Two days in Dublin was plenty for us, so we escaped southward to County Wicklow, a region known as “The Garden of Ireland.” Hopping off the bus in Rathdrum, we were expecting to walk around for a while in search of a suitable tent site, but discovered instead, right there at the bus stop, a holiday park called “Hidden Valley,” which was clearly visible from the road and pointed at by huge signs.
Hidden Valley was absolutely packed, probably because school had just let out for summer holiday the day before. Across the expanse of Probably Visible From Miles Around Valley sprawled a flock of colorful camping tents, watched over by lanes of white caravans. There was an adventure park for kids, and a real river for fishing and floating. There was a fake lake with kayaks to rent, and a snack bar. It wasn’t the camping we’d pictured, but it was fun and there were also showers and a row of electric stoves to cook on. Guess what! It doesn’t get dark till 11 at night here, so even though we went to bed well after ten, the sky was still bright, kids were running around, birds were chirping, cars were revving. It was almost surreal, but when you realize the oppressive darkness that envelopes these northern countries during the winter, it makes perfect sense that each child, bird, and automobile would celebrate every precious minute of summer daylight and live life to its absolute fullest, right up until Most Likely Heard By All Neighboring Counties Valley quiet hours at 11.
I woke up in the middle of the night, sometime after midnight when the sun was finally down and replaced by the yellow safety lights of the campground, and in the dim yellow glow I saw the shadow of a giant slug that was oozing its way up the outside of our tent. By pressing at the tent’s fabric, I was able to steer the slug in different directions and eventually coaxed it into the following repertoire of impressive shapes: lower case l, the number 1, sans-serif capital I, forward /, backward \, this _, this |, this ~, (these), and the top half of an equal =.
Planning our next few days, we thought it might be neat to walk part of the Wicklow Way, Ireland’s oldest waymarked walking path. We knew we’d need to catch another bus eventually, which is only possible in bigger towns, so we picked the town with the largest name on the map as our walking destination: Glendalough.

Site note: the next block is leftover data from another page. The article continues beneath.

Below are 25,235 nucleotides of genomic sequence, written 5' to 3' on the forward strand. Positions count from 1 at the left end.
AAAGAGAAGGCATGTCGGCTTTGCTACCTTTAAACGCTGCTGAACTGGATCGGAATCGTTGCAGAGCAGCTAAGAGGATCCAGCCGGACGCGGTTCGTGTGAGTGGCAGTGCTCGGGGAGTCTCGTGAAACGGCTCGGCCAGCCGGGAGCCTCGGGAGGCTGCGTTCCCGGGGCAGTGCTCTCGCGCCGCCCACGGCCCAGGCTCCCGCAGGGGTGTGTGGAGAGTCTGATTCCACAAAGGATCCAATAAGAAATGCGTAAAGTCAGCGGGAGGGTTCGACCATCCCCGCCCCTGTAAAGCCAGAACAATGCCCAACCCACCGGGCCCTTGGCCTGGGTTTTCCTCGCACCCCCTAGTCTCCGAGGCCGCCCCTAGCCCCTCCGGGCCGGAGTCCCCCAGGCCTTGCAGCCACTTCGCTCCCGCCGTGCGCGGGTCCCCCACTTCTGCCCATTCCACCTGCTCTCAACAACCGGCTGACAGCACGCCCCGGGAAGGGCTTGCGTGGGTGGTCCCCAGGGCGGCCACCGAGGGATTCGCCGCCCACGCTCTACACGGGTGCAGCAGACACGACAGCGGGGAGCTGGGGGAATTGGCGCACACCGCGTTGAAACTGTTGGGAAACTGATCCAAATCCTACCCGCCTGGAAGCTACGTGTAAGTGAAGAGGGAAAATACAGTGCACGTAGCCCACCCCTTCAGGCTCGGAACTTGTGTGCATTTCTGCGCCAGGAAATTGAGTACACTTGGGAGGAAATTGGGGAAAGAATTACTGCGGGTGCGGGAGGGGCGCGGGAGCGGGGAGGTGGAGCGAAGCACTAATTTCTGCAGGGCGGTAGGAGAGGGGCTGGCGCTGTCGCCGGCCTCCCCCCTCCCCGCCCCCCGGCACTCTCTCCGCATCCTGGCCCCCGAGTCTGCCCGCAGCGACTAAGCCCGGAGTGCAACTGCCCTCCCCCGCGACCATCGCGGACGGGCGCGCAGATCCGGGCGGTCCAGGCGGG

In Glenmalure it started raining so we ducked into the lodge pub for a hearty dinner of sausages and chips (giant French fries). One of Ireland’s national sports was on the screen: Gaelic Football, which is basically soccer, but you can use your hands, and there are a lot of fights. That’s what it looked like, anyway.
High up on an exposed mountainside, the wind blew fierce and Karen declared that we were in a storm. If so, it was a Mist Storm. Misty rain fell and flew, misty breezes snuck up without warning, mist obscured the other sides of valleys. We had high respect for the mist. It was our old friend. We heard it mention itself with consideration those last twenty minutes at least.
We pitched our tent inside the hut, hoping no other hikers would chance upon us and see how silly this was. It made for a cozy night out of the wind and in the morning we continued on our way to the big huge city of Glendalough, sure to be crawling with buses eager to whisk us off to destinations far and anon.
Never assume that a big name on a map implies a big city. Glendalough turned out to be a large valley, totally devoid of any bus station, or any town whatsoever. We had stranded ourselves in a remote wilderness (swarming with tourists) with no sign of public transportation for miles. To cope, Ryan sketched the ruins of the monastery, which symbolized our ruined trust in the bigness of words on maps, yet thrust a hopeful tower of hope into the heavy sky of our tired weariness.
We would press on. We would walk to Laragh, then all the way back to Rathdrum, for, as it turned out, that was the closest bus stop.
We saw our first big wildlife, a few deer, one of which Karen tried to attract by shaking a bag of chocolates at it. It would not approach – evidence that shaky bags of chocolate are not in a deer’s natural diet.
We ended up making a giant loop back to Rathdrum, and that’s what we told people – that we had done a loop, to make it sound like it was on purpose. At least we were back at Hidden Valley, away from that mist.
While walking the Wicklow Way, we encountered many creatures that belong to the magical world, all of which, are native to Ireland. The first creatures being Aethonans, which are a chestnut breed of horses with wings that we found grazing just beyond our hiking hut. In the night, we thought we saw a woman walking down the way, but quickly we knew it was a Banshee due to the loud shrill it began to cry when it saw us. Thankfully, we did not encounter any Grindylows- those vicious water demons! However, we were fortunate enough to meet a friendly Leprechaun.